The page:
In his writings, Philo emphasized the importance of reason and wisdom in regards to man's relation with God. According to C.D. Yonge, who translated Philo's works into English, the learned Alexandrian held that knowledge of Jehovah "is to be looked upon as the ultimate object of all human efforts." Moreover, says Yonge, Philo "teaches that visible phaenomena are to lead men over to the invisible world, and that the contemplation of the world so wonderfully and beautifully made proves a wise and intelligent Cause and creator of it." But Philo was not solely interested in the visible, material world. Indeed, he cautioned strongly against the material temptations of the flesh as corrupting "the perfect way" which "conducts to God." Man should, instead, cultivate the inner life of the mind and seek wisdom. "For the mind being guided by wisdom, while the road is straight and level and easy, proceeds along it to the end," Philo writes, "and the end of this road is the knowledge and understanding of God."

In the centuries following Philo's death, many Christian and Jewish thinkers undertook to defend their faiths within a Roman Empire that was increasingly convulsed with confusion and upheaval. Moreover, the faltering empire was largely opposed to this monotheism, which it found alien and possibly subversive. In this social and cultural milieu, the spread of monotheistic belief, especially Christianity, was accompanied, typically, by defense and explanation of the finer points of doctrine rather than general philosophical exploration of "the knowledge of Jehovah," as Philo put it. But the monotheistic works of the period nevertheless evince a high degree of erudition. The authors of these works, especially the Fathers of the Christian Church, steeped as they were in the classical philosophical tradition of Greece and Rome, could hardly have failed to comprehend the necessary connection between faith and reason. Lactantius, who suffered under the anti-Christian edicts of the Emperor Diocletian only to find fav or under the reign of Constantine, was explicit about the need to mesh reason and faith. The pagan philosophers, Lactantius said, were "not able to conceive the truth, nor was the religious system of the gods able to give an account of itself, since it is without it. But where wisdom is joined by an inseparable connection with religion, both must necessarily be true; because in our worship we ought to be wise, that is, to know the proper object and mode of worship...."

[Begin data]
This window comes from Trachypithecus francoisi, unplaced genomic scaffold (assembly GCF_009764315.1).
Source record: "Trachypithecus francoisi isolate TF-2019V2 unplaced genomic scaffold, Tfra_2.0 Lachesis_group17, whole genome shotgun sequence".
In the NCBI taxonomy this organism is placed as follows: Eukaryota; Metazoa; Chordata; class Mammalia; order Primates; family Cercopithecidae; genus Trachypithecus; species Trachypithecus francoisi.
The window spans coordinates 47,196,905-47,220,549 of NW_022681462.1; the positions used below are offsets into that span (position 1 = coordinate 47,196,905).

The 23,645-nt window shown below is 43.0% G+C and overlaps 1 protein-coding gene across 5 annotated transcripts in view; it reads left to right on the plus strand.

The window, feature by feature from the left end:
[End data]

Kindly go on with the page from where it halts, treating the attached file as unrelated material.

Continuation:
Augustine's Search for Truth

It is not known when Lactantius died, but he was an old man by the time Constantine made the Roman Empire safe for Christianity. Into this newly Christian empire stepped one of history's most influential philosopher-theologians. Augustine of Hippo was born in the Roman province of Numidia in 354. His father, Patricius, was a pagan; his mother, St. Monica, was a fervent, committed Christian who raised her son in the faith. After some rudimentary education in his home town of Tagaste, Patricius sent the boy to the town of Madaura to learn Latin literature and grammar. From this point, Augustine gradually fell away from the religion of his mother. Eventually, he could be found in Carthage studying rhetoric. Here he succumbed to the licentious atmosphere. "To love and to be loved was sweet to me," Augustine recalls in his Confessions, "and all the more when I gained the enjoyment of the body of the person I loved. Thus I polluted the spring of friendship with the filth of concupiscence and I dimmed its luster wit h the slime of lust." Such indulgence, says Frederick Copleston in his A History of Philosophy, "led to his practical break with the moral ideals of Christianity and before long he took a mistress, with whom he lived for over ten years and by whom he had a son in his second year at Carthage."